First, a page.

Introduction to Driver Notification

Starting with Windows Server 2008, the operating system can notify a device driver when a processor or memory module is dynamically added to a hardware partition. There are several different notifications that occur at different stages of the process of a hot add operation. Each of these notifications uses a different notification method to notify the device driver about the event. You can use one or more of these notification methods to have the operating system notify your driver when a hot add operation occurs. Your driver can then respond as required for safe and optimal operation.

The following table identifies the different notification methods and whether they apply to processors, memory, or both processors and memory.

Notification methodFor processorsFor memory

Synchronous driver notification

X

Asynchronous driver notification

X

X

Memory notification event

X

Resource rebalancing

X

 

Synchronous Driver Notification

With Synchronous Driver Notification, the operating system synchronously notifies device drivers that a new processor has been added to the hardware partition. This is the first notification that a device driver receives about a change to the number of processors.

When a new processor is added to the hardware partition, the operating system sends this notification to device drivers after the operating system has started the new processor, but before the operating system begins scheduling threads on the processor. When a device driver receives this notification, it can allocate any per processor data structures and assign any other per processor resources to the new processor. This prepares the device driver to run its dispatch routines, interrupt service routines (ISRs), deferred procedure calls (DPCs), and any other driver threads on the new processor.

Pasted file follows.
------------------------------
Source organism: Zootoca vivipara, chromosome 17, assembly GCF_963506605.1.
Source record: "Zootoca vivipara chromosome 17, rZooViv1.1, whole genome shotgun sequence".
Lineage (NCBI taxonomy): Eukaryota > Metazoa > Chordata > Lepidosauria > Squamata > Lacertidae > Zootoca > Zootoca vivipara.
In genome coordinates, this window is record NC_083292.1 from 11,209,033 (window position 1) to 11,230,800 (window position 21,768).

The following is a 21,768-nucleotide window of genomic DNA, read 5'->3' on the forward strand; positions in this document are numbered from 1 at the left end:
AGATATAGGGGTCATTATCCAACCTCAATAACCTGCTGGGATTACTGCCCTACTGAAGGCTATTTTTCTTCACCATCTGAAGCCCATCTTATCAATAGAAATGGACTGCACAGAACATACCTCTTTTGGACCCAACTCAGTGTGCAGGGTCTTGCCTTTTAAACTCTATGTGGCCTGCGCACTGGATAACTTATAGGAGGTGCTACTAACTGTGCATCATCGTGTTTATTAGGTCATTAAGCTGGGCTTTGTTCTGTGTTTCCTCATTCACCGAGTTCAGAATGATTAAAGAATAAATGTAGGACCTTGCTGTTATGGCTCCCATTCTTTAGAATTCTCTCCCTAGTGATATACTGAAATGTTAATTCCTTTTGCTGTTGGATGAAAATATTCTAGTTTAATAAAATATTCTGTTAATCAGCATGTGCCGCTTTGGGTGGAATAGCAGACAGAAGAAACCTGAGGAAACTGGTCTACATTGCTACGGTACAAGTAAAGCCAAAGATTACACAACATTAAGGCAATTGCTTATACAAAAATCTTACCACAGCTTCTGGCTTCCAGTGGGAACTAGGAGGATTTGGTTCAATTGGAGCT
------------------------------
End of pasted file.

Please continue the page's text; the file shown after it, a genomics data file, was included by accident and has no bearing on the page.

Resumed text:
A device driver must register itself with the operating system to receive synchronous driver notification. For more information, see Registering for Synchronous Driver Notification.

This notification method is only applicable to processors. There is no synchronous notification mechanism for memory.

Asynchronous Driver Notification

With Asynchronous Driver Notification, the operating system asynchronously notifies device drivers that a new processor or memory module has been added to the hardware partition. Starting with Windows Server 2008, processors and memory modules are considered Plug and Play (PnP) devices. Therefore, the operating system uses the PnP notification mechanism for asynchronous driver notification.

When a new processor or memory module is added to the hardware partition, the operating system sends this notification to device drivers after the operating system has started the new processor or memory device. In the case of a new processor, the operating system does not send this notification to device drivers until after it has started scheduling threads on the new processor.

Note   All PnP notifications are asynchronous. Therefore, these notifications might not be received by a device driver until sometime after the operating system has started the processor or memory module.
 

When a device driver receives this notification, it can adjust some or all of the following items accordingly:

  • Memory buffer and other resource allocations

  • Assignment of resources to specific processors

  • Scheduling of DPCs and other threads on specific processors

  • Load balancing algorithms

Important   When you add a new processor to a hardware partition, the operating system does not send the PnP notification until after the new processor has been started and the operating system has begun scheduling threads on it. If a device driver must perform certain tasks before the operating system begins scheduling threads on the new processor, such as allocating a per processor data structure, you must use the synchronous notification method for the driver.